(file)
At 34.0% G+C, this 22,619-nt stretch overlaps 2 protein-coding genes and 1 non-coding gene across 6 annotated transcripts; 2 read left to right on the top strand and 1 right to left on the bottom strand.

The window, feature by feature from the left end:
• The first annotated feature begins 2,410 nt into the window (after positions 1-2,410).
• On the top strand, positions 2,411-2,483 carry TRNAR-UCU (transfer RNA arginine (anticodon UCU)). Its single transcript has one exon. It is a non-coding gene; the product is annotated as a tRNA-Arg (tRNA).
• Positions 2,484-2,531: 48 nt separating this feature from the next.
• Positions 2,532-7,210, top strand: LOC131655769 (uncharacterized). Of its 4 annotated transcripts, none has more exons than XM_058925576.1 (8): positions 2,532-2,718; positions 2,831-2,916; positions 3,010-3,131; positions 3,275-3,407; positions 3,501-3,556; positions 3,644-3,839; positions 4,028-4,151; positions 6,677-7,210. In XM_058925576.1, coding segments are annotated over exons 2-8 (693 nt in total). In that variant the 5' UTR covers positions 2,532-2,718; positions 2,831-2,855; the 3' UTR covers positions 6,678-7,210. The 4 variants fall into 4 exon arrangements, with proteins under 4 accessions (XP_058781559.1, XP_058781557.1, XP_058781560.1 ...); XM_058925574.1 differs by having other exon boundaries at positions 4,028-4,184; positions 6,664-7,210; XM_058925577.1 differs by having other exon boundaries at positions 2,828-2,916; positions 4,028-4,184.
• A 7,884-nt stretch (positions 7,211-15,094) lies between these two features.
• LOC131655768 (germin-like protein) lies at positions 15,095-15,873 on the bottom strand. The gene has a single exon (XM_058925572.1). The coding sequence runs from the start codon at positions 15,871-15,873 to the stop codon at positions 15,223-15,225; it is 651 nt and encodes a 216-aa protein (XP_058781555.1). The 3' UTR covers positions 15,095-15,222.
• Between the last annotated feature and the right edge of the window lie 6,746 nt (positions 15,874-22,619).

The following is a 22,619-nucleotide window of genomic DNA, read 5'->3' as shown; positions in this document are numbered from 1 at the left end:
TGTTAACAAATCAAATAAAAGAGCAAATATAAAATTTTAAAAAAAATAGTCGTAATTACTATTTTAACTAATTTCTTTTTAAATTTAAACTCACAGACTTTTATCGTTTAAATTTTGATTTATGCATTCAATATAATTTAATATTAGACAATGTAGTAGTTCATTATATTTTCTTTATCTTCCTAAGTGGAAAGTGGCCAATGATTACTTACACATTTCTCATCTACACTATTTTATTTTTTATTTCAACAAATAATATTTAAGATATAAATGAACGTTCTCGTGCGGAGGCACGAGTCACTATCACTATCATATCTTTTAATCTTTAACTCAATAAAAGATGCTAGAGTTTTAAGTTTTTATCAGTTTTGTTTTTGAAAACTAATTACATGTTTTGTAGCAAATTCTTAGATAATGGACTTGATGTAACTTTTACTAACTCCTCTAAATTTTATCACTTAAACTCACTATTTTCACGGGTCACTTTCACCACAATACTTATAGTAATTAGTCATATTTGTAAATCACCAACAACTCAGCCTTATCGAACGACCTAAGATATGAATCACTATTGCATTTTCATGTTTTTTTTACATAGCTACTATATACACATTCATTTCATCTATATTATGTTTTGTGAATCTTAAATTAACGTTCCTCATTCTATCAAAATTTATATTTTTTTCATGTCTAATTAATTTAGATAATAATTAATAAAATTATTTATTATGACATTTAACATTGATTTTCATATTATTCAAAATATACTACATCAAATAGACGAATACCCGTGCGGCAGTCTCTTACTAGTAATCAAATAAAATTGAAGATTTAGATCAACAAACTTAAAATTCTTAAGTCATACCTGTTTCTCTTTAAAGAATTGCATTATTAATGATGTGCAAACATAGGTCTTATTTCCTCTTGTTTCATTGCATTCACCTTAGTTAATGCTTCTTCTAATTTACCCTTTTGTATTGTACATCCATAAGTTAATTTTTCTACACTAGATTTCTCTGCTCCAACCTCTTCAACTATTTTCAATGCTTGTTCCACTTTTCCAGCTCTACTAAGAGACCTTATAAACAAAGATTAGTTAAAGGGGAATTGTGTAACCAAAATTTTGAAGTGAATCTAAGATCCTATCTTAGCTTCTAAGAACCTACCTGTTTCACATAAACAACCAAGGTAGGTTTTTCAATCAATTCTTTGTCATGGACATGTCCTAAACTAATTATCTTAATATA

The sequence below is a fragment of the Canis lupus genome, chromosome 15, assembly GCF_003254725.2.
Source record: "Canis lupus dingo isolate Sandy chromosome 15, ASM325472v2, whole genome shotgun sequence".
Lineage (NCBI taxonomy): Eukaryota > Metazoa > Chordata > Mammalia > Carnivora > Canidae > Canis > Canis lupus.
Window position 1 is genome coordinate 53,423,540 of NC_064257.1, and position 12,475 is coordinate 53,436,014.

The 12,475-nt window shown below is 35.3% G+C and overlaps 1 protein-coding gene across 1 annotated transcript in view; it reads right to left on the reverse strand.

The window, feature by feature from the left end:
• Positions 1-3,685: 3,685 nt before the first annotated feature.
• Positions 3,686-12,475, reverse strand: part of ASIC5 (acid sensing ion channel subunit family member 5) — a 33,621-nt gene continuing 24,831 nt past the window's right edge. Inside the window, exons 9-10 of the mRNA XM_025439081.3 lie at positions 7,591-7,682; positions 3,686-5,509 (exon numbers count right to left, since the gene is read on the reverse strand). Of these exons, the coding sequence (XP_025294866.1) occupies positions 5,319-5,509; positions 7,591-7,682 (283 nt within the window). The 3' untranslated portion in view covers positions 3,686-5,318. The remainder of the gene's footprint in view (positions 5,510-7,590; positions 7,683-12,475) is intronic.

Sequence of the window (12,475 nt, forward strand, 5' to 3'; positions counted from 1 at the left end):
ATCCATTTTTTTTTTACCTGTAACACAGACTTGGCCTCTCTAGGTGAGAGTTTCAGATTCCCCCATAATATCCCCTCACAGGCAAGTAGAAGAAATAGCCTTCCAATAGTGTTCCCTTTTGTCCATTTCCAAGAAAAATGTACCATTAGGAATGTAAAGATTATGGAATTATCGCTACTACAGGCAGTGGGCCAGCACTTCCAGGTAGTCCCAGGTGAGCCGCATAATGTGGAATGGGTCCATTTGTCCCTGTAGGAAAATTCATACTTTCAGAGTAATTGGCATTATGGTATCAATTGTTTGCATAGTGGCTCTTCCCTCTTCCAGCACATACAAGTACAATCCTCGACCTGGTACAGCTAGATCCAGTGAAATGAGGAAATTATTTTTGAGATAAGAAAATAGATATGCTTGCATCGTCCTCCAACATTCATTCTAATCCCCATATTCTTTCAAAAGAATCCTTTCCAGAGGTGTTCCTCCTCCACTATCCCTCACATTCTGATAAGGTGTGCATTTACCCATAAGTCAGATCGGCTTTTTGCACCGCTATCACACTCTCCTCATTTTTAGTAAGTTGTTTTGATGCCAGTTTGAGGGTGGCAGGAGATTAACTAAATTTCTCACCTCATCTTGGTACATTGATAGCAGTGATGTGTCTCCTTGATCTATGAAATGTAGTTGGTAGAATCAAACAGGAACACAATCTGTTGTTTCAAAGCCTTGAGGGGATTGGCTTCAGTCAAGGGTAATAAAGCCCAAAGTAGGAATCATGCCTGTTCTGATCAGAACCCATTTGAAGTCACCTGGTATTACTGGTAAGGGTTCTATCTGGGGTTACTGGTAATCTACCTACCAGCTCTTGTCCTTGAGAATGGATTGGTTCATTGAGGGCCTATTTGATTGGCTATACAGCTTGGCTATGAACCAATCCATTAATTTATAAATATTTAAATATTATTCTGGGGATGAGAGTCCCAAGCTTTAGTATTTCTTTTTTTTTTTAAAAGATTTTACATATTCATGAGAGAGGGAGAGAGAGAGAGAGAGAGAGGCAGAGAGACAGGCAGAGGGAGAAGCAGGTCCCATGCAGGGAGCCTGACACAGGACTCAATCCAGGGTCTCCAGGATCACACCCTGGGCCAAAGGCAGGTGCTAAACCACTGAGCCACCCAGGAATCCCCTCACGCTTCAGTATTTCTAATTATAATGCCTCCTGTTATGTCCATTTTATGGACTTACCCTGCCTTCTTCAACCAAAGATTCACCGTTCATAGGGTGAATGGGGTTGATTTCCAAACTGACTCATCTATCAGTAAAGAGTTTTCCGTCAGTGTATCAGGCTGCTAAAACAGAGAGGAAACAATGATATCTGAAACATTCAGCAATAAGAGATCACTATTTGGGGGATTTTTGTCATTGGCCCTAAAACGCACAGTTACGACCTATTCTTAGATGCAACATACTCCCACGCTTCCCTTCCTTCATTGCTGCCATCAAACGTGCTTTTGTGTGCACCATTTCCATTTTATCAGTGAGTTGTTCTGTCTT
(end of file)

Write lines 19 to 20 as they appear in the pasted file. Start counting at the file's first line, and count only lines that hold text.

• Positions 3,686-12,475, reverse strand: part of ASIC5 (acid sensing ion channel subunit family member 5) — a 33,621-nt gene continuing 24,831 nt past the window's right edge. Inside the window, exons 9-10 of the mRNA XM_025439081.3 lie at positions 7,591-7,682; positions 3,686-5,509 (exon numbers count right to left, since the gene is read on the reverse strand). Of these exons, the coding sequence (XP_025294866.1) occupies positions 5,319-5,509; positions 7,591-7,682 (283 nt within the window). The 3' untranslated portion in view covers positions 3,686-5,318. The remainder of the gene's footprint in view (positions 5,510-7,590; positions 7,683-12,475) is intronic.

Sequence of the window (12,475 nt, forward strand, 5' to 3'; positions counted from 1 at the left end):